The Victorian Football League was established in 1896 when six of the strongest clubs in Victoria – Collingwood, Essendon, Fitzroy, Geelong, Melbourne and South Melbourne – broke away from the established Victorian Football Association to establish the new league. The six clubs invited two more VFA clubs – Carlton and St Kilda – to join the league for its inaugural season in 1897. Among the notable initiatives established in the new league was an annual finalstournament, rather than awarding the premiership directly to the team with the best record through the season; and, the formal establishment of the modern scoring system, in which six points are scored for a goal, and one point is scored for a behind.
Although the Victorian Football League and the Victorian Football Association continued to compete for spectator interest for many years, the VFL quickly established itself as the premier competition in Victoria. In the early years Fitzroy and Collingwood were the dominant teams. Following the arrival of Jack Worrall as coach in 1903, Carlton began a dominating period, during which they won three successive flags from 1906 to 1908; although Worrall was the club secretary, he took on a player management and direction role which is today recognised as the first official coaching job in the league. Essendon won flags in 1911 and 1912, also under Jack Worrall's coaching.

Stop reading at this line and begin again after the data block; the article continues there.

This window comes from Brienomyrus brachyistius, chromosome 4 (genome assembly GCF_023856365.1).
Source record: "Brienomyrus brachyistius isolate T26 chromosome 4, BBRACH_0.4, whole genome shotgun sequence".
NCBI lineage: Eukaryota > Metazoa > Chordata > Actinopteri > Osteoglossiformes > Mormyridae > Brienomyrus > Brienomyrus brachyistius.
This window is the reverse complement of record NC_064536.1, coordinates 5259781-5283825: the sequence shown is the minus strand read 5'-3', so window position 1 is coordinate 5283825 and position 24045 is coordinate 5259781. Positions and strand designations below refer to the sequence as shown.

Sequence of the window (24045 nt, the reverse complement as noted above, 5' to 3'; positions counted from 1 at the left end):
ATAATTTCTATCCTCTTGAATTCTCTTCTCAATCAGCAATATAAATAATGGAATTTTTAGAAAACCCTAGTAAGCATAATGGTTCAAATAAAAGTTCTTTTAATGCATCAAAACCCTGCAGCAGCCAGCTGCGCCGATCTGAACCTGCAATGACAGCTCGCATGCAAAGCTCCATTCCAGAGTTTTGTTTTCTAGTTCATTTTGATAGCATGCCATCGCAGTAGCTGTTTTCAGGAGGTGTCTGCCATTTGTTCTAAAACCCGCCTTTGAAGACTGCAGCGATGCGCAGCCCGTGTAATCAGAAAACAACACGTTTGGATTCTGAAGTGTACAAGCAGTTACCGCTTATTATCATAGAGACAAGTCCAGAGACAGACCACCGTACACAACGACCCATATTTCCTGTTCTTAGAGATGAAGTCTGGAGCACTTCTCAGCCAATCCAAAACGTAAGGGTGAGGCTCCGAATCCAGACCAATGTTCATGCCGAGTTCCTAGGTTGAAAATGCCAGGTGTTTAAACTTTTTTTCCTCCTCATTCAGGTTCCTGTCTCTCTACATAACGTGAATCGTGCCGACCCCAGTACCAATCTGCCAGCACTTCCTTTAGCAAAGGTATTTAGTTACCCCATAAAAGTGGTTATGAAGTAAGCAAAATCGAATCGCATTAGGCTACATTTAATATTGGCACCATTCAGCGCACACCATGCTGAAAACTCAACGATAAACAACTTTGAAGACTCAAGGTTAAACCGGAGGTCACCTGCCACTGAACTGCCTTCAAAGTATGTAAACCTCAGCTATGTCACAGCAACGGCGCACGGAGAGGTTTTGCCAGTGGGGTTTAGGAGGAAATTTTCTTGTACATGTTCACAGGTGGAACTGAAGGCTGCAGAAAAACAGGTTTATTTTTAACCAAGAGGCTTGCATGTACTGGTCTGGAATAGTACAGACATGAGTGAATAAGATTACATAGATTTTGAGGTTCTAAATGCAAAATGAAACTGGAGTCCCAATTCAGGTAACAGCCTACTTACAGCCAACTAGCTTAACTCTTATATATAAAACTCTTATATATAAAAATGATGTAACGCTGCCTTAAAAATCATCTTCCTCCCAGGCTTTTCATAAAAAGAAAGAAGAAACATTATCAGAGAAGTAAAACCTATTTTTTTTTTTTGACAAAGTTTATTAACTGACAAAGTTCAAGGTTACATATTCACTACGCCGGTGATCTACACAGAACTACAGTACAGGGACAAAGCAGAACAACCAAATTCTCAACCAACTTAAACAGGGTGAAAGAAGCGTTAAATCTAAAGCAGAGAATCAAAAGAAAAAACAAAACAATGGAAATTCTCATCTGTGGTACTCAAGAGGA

In 1908, the league expanded to ten teams, with Richmond crossing from the VFA and University from the Metropolitan Football Association. University, after three promising seasons, finished last each year from 1911 until 1914, including losing 51 matches in a row; this was in part caused by its' players focus on their studies rather than football, particularly during examinations, and it was partly because the club operated on an amateur basis at a time when player payments were becoming common – and as a result, the club withdrew from the VFL at the end of 1914. University teams now compete in the Victorian Amateur Football Association.[1][2]